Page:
NYC standardized test results: Checking out the number of students tested in Math and ELA again

Looking at NYC Math and ELA test counts in the last post was interesting, but the graph put all the points very near the line y=x, so it was hard to see patterns in the differences. With just slightly different code, we can make a Tukey mean difference plot:

Figure 3a. Number of students tested in Math minus number of students tested in ELA vs. average of number of students tested in Math and ELA for all NYC public schools (charter and non-charter) in 2006-2013. (The red lines show where the numbers are equal.)

Figure 3a. Number of students tested in Math minus number of students tested in ELA vs. average of number of students tested in Math and ELA for all NYC public schools (charter and non-charter) in 2006-2013. (The red lines show where the numbers are equal.)

This makes it much clearer, for example, that 2010 was “worse” than 2009 in terms of students not taking the ELA exam. It also shows clearly that all the very large schools have more Math than ELA since 2010. It’s hard to compare the relative number of students between small and large schools though, since raw numbers are shown. A somewhat customized display shows this very nicely:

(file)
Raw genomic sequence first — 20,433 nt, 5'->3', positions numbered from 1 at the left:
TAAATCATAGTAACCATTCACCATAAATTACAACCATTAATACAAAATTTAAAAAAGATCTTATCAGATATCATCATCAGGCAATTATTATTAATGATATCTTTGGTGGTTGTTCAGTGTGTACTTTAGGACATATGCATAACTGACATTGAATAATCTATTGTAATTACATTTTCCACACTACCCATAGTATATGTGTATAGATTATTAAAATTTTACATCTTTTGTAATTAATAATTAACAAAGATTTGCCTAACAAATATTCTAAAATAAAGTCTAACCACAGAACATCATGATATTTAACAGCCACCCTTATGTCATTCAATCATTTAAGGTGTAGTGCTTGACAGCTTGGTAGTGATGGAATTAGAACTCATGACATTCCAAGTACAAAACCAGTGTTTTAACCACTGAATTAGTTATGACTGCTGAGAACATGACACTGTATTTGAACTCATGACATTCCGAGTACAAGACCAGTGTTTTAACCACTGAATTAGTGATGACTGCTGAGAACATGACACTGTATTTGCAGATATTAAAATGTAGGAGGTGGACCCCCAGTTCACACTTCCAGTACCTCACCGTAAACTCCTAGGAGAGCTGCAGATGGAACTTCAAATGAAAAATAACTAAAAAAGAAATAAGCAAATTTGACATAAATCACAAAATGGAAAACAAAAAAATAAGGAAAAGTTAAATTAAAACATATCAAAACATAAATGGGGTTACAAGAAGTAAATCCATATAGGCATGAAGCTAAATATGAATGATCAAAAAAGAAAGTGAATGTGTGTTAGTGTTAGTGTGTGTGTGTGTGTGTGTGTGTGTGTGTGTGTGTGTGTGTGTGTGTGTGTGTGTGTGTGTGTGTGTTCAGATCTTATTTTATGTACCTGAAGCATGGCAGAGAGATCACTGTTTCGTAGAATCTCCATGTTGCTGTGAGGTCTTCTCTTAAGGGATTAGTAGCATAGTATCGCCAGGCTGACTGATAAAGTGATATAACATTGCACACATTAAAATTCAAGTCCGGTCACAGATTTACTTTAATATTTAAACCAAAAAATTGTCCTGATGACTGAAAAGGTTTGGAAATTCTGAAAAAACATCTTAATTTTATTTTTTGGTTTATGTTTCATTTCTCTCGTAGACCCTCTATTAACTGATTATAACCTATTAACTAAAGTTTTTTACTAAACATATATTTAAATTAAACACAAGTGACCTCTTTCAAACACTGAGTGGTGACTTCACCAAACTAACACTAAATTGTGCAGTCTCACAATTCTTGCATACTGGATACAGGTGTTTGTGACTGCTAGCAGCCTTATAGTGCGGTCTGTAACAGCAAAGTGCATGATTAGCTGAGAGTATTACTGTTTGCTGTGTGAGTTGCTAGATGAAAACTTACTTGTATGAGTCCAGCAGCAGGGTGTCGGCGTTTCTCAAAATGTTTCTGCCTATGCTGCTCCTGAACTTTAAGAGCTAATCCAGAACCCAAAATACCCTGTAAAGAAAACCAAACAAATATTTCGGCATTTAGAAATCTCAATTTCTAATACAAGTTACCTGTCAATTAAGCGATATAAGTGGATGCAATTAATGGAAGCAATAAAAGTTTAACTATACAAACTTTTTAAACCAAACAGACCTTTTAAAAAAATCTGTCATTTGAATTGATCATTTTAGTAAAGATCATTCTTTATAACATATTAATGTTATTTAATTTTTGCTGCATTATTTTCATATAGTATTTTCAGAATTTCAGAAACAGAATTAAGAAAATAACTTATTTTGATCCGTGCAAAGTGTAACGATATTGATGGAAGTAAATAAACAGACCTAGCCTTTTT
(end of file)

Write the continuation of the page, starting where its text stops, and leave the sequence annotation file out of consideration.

Figure 3b. Percent of tests that were in Math vs. total number of Math and ELA tests for all NYC public schools (charter and non-charter) in 2006-2013. (The red lines show where the numbers are equal.)

Figure 3b. Percent of tests that were in Math vs. total number of Math and ELA tests for all NYC public schools (charter and non-charter) in 2006-2013. (The red lines show where the numbers are equal.)

This shows much more clearly than before that the Academy for New Americans was pretty much the only serious holdout to roughly equal Math and ELA testing in 2013, with a long history of very little ELA testing relative to Math testing.

[table of contents for this series]

3 thoughts on “NYC standardized test results: Checking out the number of students tested in Math and ELA again

  1. NYC standardized test results: The total number of students and tests – Plan Space from Outer Nine

  2. NYC standardized test results: Number of students tested at the school grade subject level – Plan Space from Outer Nine

  3. NYC Test Data – Plan Space from Outer Nine

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